Controlled Atmosphere Storage of Grains emerged from the International Symposium on Controlled Atmosphere Storage of Grains held at Castelgandolfo, near Rome, Italy, from May 12-15, 1980. The event was organized by ASSORENI (Association of ENI Companies for Scientific Research) and co-sponsored by FAO (Food and Agriculture Organization of the United Nations), ICC (International Association for Cereal Chemistry) and the Italian Ministry of Foreign Affairs. The event was the first international symposium ever held on the subject and the entire breadth of the field of grain storage in controlled atmospheres was included in the six sessions, from naturally produced oxygen-poor atmospheres in underground pits to sophisticated automatic inert gas industrial storage facilities. The present volume is organized into seven parts corresponding to the six Sessions of original papers and the Round Table Discussion Session. Parts I-VI contain papers presented during the sessions on natural air-tight storage, entomology of controlled atmosphere storage, microbiology of controlled atmosphere storage, artificial controlled atmosphere storage, preservation of quality in controlled atmospheres, and facilities for artificial controlled atmosphere storage and economic aspects. The Round Table Discussion in Part VII presents the wrap-up reports for the six Sessions followed by a general discussion.
Physical Properties of Cereal Grains. Moisture and Its Measurement. Biochemical, Functional, and Nutritive Changes During Storage. Development of Storage Techniques. Whole Grain Storage. Drying Cereal Grains. Aeration and Stored Grain Management. Alternative Storage Practices. Microflora. Mycotoxins. Rodents. Insects: Identification, Damage, and Detection. Control of Stored-Grain Insects. Integrated Pest Management of Stored-Grain Insects. Sampling, Inspecting, and Grading. The Economics of Grain Storage.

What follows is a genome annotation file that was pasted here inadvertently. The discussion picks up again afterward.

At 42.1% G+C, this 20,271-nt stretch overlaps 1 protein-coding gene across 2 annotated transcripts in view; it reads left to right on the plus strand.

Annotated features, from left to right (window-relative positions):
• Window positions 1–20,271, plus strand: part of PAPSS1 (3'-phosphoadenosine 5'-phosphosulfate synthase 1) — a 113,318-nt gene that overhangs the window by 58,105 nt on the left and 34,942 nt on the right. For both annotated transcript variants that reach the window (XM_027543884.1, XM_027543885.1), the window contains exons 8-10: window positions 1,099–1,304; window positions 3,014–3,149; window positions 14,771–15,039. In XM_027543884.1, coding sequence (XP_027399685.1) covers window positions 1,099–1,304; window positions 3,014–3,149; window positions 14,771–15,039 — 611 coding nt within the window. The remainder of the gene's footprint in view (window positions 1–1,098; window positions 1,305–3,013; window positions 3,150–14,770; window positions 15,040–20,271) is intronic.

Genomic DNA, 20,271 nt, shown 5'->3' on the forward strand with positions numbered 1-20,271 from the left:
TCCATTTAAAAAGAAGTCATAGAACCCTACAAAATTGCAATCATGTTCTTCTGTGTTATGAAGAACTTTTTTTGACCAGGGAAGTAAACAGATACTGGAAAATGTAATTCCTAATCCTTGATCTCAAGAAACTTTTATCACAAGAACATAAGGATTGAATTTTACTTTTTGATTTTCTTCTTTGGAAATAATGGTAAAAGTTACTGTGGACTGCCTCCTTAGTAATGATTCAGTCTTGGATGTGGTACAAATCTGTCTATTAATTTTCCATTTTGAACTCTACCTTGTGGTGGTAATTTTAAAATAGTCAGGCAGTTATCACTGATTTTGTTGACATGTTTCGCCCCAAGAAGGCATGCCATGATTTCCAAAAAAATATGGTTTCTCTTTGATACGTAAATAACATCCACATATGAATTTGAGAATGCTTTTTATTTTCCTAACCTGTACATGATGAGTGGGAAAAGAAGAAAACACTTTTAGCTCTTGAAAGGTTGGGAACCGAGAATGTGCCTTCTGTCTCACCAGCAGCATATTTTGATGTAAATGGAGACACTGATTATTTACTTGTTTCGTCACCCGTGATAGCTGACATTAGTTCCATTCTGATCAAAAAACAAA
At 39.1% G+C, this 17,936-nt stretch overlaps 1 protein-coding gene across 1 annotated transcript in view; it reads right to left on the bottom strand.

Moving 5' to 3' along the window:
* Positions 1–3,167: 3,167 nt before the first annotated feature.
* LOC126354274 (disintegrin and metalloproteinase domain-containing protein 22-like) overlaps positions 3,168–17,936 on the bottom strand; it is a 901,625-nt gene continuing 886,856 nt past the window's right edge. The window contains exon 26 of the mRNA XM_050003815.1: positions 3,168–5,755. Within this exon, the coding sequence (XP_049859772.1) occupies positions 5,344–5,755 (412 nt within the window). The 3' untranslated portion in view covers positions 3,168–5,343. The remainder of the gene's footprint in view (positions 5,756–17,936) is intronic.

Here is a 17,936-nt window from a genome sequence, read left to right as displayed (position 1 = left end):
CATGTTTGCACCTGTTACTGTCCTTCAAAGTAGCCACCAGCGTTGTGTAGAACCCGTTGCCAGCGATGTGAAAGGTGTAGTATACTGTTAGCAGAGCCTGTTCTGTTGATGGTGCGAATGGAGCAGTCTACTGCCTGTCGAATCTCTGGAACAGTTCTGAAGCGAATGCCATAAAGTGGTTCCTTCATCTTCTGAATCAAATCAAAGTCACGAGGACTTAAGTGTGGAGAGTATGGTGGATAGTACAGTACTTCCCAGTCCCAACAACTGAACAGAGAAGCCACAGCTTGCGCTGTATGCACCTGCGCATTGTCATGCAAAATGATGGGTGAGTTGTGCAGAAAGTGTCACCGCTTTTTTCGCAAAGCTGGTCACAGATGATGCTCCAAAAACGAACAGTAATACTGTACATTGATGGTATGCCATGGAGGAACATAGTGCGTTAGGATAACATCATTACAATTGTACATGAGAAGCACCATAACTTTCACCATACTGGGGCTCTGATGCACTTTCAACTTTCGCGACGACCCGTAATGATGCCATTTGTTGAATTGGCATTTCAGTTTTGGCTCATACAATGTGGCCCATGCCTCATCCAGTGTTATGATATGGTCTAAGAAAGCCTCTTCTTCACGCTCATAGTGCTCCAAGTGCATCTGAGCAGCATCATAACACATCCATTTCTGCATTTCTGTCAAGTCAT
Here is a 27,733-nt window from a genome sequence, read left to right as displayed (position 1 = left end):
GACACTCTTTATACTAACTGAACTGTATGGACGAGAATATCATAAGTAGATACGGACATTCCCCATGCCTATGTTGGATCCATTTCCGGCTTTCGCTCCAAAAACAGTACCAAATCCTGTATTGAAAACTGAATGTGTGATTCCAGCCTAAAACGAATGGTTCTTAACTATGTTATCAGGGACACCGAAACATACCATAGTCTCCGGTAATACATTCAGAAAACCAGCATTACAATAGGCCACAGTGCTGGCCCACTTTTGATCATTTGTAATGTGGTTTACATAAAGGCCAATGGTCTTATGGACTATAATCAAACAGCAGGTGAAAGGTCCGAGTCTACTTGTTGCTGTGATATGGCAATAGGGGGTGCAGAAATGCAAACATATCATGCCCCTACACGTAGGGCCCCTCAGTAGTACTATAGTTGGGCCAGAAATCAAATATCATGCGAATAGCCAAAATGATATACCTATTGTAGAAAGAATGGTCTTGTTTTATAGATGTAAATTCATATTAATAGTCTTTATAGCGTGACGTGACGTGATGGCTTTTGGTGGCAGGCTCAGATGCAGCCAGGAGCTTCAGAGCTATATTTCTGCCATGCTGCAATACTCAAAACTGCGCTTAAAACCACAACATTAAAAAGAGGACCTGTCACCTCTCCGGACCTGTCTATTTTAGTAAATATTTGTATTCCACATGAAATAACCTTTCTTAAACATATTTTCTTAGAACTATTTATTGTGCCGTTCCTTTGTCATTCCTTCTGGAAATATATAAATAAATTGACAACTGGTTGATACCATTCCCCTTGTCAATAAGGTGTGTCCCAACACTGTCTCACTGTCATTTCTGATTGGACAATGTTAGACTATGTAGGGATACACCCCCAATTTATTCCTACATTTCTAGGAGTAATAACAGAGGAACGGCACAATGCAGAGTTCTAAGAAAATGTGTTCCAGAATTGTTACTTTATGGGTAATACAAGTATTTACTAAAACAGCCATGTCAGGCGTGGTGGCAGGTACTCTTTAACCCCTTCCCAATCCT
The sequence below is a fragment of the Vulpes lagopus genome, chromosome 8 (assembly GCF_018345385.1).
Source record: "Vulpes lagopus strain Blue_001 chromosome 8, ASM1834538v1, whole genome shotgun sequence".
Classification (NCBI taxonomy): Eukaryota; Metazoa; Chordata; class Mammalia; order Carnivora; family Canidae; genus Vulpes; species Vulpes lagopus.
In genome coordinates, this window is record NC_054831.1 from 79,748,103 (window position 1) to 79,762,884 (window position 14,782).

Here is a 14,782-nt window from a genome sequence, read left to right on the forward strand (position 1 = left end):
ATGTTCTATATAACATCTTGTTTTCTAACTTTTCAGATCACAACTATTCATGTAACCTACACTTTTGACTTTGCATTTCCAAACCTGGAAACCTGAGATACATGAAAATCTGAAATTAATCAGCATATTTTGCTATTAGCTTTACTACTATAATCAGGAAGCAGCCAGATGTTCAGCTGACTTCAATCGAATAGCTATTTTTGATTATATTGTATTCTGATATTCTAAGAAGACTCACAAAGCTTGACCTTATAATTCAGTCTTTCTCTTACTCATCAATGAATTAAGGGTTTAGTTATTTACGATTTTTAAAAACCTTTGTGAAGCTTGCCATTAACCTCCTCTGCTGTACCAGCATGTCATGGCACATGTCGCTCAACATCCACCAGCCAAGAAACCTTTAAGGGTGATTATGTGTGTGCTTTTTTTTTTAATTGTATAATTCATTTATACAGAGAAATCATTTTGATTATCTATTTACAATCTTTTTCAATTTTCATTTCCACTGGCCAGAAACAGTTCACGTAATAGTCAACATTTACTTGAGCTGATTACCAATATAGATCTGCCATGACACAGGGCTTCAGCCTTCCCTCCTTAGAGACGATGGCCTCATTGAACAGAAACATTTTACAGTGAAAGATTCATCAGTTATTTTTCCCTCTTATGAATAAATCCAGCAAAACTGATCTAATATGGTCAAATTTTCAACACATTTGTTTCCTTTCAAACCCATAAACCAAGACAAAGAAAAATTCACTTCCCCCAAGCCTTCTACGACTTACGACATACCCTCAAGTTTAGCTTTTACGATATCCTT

Here, for the first time, is a single source of ordered, coherent information about the handling and storage of grain, grain derivatives and substitutes. The author has had a lifetime's experience in this field and the book is the culmination of six years spent compiling the valuable technical information gained from his extensive know-how. The book surveys various techniques and practical engineering options for the study, design, construction, safety, operation and maintenance of grain handling and storage facilities. An extensive bibliography permits direct access to the primary literature and the text is supplemented throughout by numerous illustrations, line drawings and photographs. With its complete and comprehensive coverage and systematic layout, the book provides a wealth of information on the basic technology and the latest developments in this field. It will be welcomed by a wide readership, including general managers, plant and engineers, manufacturers, insurance companies and all technicians and professionals involved in the daily operation, maintenance and safety of such facilities.